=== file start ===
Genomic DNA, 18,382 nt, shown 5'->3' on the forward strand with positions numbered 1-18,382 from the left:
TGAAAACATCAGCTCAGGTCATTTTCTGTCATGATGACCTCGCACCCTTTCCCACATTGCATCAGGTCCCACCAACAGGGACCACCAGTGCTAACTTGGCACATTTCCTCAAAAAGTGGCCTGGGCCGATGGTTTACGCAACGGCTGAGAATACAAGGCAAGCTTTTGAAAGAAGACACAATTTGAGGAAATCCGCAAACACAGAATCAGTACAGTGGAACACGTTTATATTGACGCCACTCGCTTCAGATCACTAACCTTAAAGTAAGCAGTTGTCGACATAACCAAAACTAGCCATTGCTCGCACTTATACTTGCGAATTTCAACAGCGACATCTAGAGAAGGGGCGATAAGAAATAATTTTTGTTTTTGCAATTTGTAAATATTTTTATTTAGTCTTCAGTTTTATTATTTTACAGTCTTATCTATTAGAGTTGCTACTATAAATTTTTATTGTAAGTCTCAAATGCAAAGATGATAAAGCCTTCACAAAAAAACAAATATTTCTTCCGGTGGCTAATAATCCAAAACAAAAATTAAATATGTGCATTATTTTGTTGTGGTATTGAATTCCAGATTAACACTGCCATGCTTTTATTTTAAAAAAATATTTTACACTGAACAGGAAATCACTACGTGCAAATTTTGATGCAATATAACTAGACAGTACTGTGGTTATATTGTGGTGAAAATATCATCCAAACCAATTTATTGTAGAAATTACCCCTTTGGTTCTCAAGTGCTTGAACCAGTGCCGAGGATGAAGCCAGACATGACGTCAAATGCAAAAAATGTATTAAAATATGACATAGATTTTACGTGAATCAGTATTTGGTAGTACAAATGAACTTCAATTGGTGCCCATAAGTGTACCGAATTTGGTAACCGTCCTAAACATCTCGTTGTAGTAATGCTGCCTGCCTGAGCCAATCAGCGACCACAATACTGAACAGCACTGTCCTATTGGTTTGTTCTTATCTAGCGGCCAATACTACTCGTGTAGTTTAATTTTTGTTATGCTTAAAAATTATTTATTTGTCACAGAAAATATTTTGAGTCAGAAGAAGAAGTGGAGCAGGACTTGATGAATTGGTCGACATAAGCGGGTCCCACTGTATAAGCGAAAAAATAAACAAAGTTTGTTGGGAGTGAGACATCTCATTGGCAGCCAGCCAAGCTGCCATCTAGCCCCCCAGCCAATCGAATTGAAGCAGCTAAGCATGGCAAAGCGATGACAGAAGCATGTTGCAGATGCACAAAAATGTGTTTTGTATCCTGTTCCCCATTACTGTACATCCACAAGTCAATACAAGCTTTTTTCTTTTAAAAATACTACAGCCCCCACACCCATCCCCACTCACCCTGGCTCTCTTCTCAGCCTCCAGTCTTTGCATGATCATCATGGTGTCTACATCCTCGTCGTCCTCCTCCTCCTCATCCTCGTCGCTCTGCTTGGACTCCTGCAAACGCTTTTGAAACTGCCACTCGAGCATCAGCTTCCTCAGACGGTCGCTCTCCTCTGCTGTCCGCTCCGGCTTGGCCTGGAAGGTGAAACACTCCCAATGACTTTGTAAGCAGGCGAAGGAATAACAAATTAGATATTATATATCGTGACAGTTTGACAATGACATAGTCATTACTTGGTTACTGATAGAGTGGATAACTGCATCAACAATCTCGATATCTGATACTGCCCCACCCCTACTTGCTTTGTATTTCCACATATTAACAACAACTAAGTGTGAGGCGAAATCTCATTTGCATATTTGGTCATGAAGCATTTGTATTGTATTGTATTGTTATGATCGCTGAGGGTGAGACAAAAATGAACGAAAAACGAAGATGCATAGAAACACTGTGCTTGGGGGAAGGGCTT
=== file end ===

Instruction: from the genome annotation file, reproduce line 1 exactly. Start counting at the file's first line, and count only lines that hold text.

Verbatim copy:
Genomic DNA, 18,382 nt, shown 5'->3' on the forward strand with positions numbered 1-18,382 from the left: